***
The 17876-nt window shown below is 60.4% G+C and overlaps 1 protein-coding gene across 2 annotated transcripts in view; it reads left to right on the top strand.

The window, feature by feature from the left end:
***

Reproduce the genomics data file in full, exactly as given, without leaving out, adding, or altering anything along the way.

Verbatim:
The 17876-nt window shown below is 60.4% G+C and overlaps 1 protein-coding gene across 2 annotated transcripts in view; it reads left to right on the top strand.

The window, feature by feature from the left end: